Henrietta Lacks' family consulted after 60-plus years
One of the most popular science books of the last few years now has a happy epilogue after it was announced Wednesday that the family of Henrietta Lacks would be consulted on how Lacks' DNA is used.
Lacks and her legacy were the subjects of a 2010 bestseller by Rebecca Skloot. Skloot's book explored how cells from Lacks, a poor, uneducated black woman who died from cervical cancer, were collected without her knowledge or consent in the early 1950s and used in generations of important biomedical research -- a great science boon with sticky ethical implications.
But on Wednesday, with the publication in the journal Nature of Lacks' sequenced genome, the U.S. National Institutes of Health also announced that they had come to an agreement with the Lacks family about the use of her genetic material.
It will be stored in a database where researchers can submit a request to access it, and a working group that includes family members will handle those requests. The solution tries to balance access to information that has been crucial to a series of medical breakthroughs and the family's privacy, after being shut out of that discussion for six decades.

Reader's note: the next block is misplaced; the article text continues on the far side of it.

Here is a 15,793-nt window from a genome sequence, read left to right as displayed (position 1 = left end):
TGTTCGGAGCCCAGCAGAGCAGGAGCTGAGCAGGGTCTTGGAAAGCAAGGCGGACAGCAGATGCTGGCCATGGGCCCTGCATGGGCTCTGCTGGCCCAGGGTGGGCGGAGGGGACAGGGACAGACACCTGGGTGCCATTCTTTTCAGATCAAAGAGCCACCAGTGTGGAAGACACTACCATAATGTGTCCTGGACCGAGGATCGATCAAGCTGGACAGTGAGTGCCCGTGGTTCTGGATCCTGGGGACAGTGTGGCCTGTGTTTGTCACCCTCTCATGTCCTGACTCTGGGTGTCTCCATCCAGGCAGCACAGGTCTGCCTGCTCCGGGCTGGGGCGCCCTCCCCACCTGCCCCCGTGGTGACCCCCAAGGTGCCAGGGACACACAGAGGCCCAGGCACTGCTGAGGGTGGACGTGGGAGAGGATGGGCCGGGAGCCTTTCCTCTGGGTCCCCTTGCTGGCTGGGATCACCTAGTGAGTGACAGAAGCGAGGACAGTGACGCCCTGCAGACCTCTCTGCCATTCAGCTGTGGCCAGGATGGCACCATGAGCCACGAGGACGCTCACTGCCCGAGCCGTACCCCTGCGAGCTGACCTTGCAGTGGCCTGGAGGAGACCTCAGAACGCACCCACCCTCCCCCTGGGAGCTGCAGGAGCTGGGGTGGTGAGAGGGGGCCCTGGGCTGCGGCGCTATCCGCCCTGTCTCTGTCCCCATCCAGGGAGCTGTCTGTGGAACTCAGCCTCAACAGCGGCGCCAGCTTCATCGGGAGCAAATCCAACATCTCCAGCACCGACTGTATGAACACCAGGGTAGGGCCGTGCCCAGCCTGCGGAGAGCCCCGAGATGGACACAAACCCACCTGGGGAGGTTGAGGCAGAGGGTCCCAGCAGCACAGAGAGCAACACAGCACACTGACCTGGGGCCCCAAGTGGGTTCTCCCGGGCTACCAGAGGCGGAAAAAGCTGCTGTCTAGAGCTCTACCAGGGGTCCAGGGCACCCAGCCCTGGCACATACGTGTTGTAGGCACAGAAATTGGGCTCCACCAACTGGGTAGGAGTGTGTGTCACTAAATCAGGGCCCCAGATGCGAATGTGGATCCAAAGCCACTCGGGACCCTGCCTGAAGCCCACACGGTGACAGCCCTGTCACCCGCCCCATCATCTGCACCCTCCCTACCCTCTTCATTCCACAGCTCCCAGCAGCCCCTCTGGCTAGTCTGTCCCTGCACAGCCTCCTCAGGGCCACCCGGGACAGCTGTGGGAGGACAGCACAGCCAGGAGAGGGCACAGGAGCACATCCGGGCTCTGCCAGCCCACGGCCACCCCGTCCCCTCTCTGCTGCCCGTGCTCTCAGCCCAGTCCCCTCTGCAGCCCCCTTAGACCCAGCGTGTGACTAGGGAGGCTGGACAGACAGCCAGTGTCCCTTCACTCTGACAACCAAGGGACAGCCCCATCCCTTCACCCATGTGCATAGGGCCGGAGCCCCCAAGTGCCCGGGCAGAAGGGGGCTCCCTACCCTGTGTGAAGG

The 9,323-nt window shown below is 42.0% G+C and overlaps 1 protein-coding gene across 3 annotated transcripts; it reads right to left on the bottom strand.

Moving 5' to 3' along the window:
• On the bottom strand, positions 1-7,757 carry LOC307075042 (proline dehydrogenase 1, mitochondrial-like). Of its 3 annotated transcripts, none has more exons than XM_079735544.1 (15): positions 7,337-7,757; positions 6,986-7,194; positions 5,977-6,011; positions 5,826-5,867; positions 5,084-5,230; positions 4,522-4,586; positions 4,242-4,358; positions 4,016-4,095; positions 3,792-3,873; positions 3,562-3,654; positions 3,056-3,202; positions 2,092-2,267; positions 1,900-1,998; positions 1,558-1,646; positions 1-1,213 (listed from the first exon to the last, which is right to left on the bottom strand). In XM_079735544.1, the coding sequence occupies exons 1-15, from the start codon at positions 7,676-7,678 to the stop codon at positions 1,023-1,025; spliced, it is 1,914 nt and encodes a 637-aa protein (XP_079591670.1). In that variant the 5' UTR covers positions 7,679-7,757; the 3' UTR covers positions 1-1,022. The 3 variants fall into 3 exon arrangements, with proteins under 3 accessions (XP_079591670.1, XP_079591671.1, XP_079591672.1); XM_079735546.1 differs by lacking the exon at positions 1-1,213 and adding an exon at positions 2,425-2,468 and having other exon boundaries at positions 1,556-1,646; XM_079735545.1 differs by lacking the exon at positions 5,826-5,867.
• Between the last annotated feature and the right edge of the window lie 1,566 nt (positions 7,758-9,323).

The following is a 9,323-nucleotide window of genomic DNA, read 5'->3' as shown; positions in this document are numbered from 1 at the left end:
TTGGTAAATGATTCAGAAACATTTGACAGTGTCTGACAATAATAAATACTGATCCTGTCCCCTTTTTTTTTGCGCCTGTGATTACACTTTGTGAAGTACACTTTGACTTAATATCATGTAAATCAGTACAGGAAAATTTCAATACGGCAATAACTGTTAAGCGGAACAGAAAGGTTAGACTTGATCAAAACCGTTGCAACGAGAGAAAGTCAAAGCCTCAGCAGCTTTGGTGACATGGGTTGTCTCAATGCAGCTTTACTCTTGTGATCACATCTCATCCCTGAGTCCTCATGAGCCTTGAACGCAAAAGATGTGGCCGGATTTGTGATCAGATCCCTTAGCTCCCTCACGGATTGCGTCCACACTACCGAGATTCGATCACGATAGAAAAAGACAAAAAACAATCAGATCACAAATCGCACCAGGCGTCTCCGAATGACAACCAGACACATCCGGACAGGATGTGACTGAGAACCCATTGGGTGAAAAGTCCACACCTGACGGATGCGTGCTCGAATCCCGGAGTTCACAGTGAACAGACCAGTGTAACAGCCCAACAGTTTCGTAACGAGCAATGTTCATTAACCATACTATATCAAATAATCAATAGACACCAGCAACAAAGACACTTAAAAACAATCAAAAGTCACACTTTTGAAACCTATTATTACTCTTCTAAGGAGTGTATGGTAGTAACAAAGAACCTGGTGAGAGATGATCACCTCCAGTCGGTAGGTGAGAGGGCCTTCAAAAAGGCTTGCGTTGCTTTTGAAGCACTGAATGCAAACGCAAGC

“The biggest concern was privacy — what information was actually going to be out there about our grandmother, and what information they can obtain from her sequencing that will tell them about her children and grandchildren and going down the line,” a relative of Lacks, Jeri Lacks Whye, told the New York Times.
Nature has a detailed discussion of how the discussions with Lacks family went down.
Skloot, who Nature says was involved with the talks with Lacks family, called today a "historic moment."
The director of the NIH, Francis S. Collins, also called the announcement historic, and tweeted a picture of himself with some of Lacks family:
Kate Allen is the Star's science and technology reporter. Find her on Twitter at @katecallen.